American Army released test results showing that a privately sold flexible body armor that some families have sought for their soldiers failed extensive military testing.
Pieces of the hefty Dragon Skin armor, with ragged holes torn through its yellow inner skin, were propped up on the floor in the Pentagon as Army officials detailed the ammunition and temperature testing the armor failed.
Although the tests were done nearly a year ago, the Army declined to release details until Monday, after recent NBC News reports suggested that the Dragon Skin may be better than the Army-issued Interceptor armor.
As a result of the reports, some members of Congress have asked for an investigation, and others have asked the Army for more information.
"We take this personally," said Brig. Gen. Mark Brown, executive officer for the Army's armor testing program. "One-third of the general officers in the United States Army have either a son or daughter either in theater (at war) today or (who) has been to theater."
The body armor debate has raged almost since the Afghanistan and Iraq wars began, as the Army struggled at times to get all of the needed equipment to its soldiers, both active and reserve. At times, family members around the United States were raising money, having bake sales, and spending thousands of dollars of their own cash to buy armor and equipment for their loved ones going to war.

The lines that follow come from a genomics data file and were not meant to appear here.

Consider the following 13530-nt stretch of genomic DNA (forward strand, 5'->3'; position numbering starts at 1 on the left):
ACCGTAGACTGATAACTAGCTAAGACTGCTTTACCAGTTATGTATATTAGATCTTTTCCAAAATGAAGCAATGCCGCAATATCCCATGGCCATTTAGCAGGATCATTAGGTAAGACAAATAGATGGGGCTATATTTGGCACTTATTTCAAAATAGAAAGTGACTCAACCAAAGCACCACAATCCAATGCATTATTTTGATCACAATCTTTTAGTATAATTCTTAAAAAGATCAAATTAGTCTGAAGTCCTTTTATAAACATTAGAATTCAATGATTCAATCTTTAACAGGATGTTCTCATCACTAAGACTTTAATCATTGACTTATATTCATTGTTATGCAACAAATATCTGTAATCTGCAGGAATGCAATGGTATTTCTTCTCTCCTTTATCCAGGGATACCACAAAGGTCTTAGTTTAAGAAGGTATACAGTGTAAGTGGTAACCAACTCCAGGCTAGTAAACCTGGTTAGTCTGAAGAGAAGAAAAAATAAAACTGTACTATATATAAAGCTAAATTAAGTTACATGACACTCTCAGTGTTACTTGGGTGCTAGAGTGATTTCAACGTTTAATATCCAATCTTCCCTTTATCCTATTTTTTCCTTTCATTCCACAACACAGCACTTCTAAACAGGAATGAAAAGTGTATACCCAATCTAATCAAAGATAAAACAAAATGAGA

Holding up an armor-piercing bullet, Brown showed video of the tests, including footage of officials peering into the bullet hole in the Dragon Skin armor. "At the end of the day, this one disc has to stop this round. It didn't. Thirteen times," he said.
In response, Murray Neal, president of Pinnacle Armor which produces Dragon Skin, suggested that the Army lied about some of the testing, and he asked why the Army was counting shots that "were fired into the non-rifle defeating areas."
The Army on Monday said it was releasing the test details to help prevent families from spending money on body armor that is not as good as the protection already issued to the soldiers.
Brown described "catastrophic failures" by the Dragon Skin armor, and said that in 13 of 48 shots, lethal armor-piercing rounds either shattered the discs that make up the armor, or completely penetrated the vest.
"Zero failures is the correct answer," he said. "One failure is sudden death and you lose the game."
Brown added that the armor failed to endure required temperatures shifts which weakened the adhesive holding the discs together.
The Dragon Skin, he said, weighs 47.5 pounds (21.5 kilograms), compared to the Army-issued Interceptor armor, which weighs 28 pounds (12.7 kilograms).
Army officials said they would be going to Capitol Hill this week to talk to lawmakers about the armor issue.
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